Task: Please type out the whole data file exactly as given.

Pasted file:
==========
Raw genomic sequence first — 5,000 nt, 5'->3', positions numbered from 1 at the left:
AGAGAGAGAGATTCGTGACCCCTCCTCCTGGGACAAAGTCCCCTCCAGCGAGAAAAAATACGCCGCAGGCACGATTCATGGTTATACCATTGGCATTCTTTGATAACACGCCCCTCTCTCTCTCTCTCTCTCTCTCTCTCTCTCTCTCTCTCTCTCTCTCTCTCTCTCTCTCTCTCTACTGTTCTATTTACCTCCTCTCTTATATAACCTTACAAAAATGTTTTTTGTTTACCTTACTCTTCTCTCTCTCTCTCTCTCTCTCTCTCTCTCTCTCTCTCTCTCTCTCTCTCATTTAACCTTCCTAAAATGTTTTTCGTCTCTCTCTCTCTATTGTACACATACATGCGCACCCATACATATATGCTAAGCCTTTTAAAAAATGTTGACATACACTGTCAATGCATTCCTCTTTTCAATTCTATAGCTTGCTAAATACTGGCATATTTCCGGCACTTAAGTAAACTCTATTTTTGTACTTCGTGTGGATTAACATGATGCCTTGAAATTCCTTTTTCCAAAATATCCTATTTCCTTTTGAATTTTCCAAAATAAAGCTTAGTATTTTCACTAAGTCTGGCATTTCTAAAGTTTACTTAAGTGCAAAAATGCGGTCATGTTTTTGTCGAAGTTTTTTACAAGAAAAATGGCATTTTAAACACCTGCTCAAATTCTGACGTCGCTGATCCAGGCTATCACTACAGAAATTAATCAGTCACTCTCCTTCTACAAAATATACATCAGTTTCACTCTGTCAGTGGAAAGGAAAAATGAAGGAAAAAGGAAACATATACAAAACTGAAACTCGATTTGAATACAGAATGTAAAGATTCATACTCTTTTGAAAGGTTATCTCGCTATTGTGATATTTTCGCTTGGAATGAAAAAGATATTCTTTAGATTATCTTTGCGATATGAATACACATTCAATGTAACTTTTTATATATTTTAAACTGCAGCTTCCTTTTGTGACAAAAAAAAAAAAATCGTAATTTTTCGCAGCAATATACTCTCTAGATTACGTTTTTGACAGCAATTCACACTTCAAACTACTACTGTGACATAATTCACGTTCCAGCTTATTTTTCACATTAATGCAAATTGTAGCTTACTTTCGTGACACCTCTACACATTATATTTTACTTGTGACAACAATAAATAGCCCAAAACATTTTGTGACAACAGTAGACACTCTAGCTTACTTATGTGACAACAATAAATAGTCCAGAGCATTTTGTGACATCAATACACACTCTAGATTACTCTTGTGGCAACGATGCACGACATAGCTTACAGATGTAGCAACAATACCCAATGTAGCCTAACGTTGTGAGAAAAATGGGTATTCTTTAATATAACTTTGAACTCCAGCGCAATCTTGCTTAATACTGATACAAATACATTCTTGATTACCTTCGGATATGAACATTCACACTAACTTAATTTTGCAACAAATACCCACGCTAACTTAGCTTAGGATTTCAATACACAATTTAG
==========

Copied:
Raw genomic sequence first — 5,000 nt, 5'->3', positions numbered from 1 at the left:
AGAGAGAGAGATTCGTGACCCCTCCTCCTGGGACAAAGTCCCCTCCAGCGAGAAAAAATACGCCGCAGGCACGATTCATGGTTATACCATTGGCATTCTTTGATAACACGCCCCTCTCTCTCTCTCTCTCTCTCTCTCTCTCTCTCTCTCTCTCTCTCTCTCTCTCTCTCTCTCTCTACTGTTCTATTTACCTCCTCTCTTATATAACCTTACAAAAATGTTTTTTGTTTACCTTACTCTTCTCTCTCTCTCTCTCTCTCTCTCTCTCTCTCTCTCTCTCTCTCTCTCTCATTTAACCTTCCTAAAATGTTTTTCGTCTCTCTCTCTCTATTGTACACATACATGCGCACCCATACATATATGCTAAGCCTTTTAAAAAATGTTGACATACACTGTCAATGCATTCCTCTTTTCAATTCTATAGCTTGCTAAATACTGGCATATTTCCGGCACTTAAGTAAACTCTATTTTTGTACTTCGTGTGGATTAACATGATGCCTTGAAATTCCTTTTTCCAAAATATCCTATTTCCTTTTGAATTTTCCAAAATAAAGCTTAGTATTTTCACTAAGTCTGGCATTTCTAAAGTTTACTTAAGTGCAAAAATGCGGTCATGTTTTTGTCGAAGTTTTTTACAAGAAAAATGGCATTTTAAACACCTGCTCAAATTCTGACGTCGCTGATCCAGGCTATCACTACAGAAATTAATCAGTCACTCTCCTTCTACAAAATATACATCAGTTTCACTCTGTCAGTGGAAAGGAAAAATGAAGGAAAAAGGAAACATATACAAAACTGAAACTCGATTTGAATACAGAATGTAAAGATTCATACTCTTTTGAAAGGTTATCTCGCTATTGTGATATTTTCGCTTGGAATGAAAAAGATATTCTTTAGATTATCTTTGCGATATGAATACACATTCAATGTAACTTTTTATATATTTTAAACTGCAGCTTCCTTTTGTGACAAAAAAAAAAAAATCGTAATTTTTCGCAGCAATATACTCTCTAGATTACGTTTTTGACAGCAATTCACACTTCAAACTACTACTGTGACATAATTCACGTTCCAGCTTATTTTTCACATTAATGCAAATTGTAGCTTACTTTCGTGACACCTCTACACATTATATTTTACTTGTGACAACAATAAATAGCCCAAAACATTTTGTGACAACAGTAGACACTCTAGCTTACTTATGTGACAACAATAAATAGTCCAGAGCATTTTGTGACATCAATACACACTCTAGATTACTCTTGTGGCAACGATGCACGACATAGCTTACAGATGTAGCAACAATACCCAATGTAGCCTAACGTTGTGAGAAAAATGGGTATTCTTTAATATAACTTTGAACTCCAGCGCAATCTTGCTTAATACTGATACAAATACATTCTTGATTACCTTCGGATATGAACATTCACACTAACTTAATTTTGCAACAAATACCCACGCTAACTTAGCTTAGGATTTCAATACACAATTTAG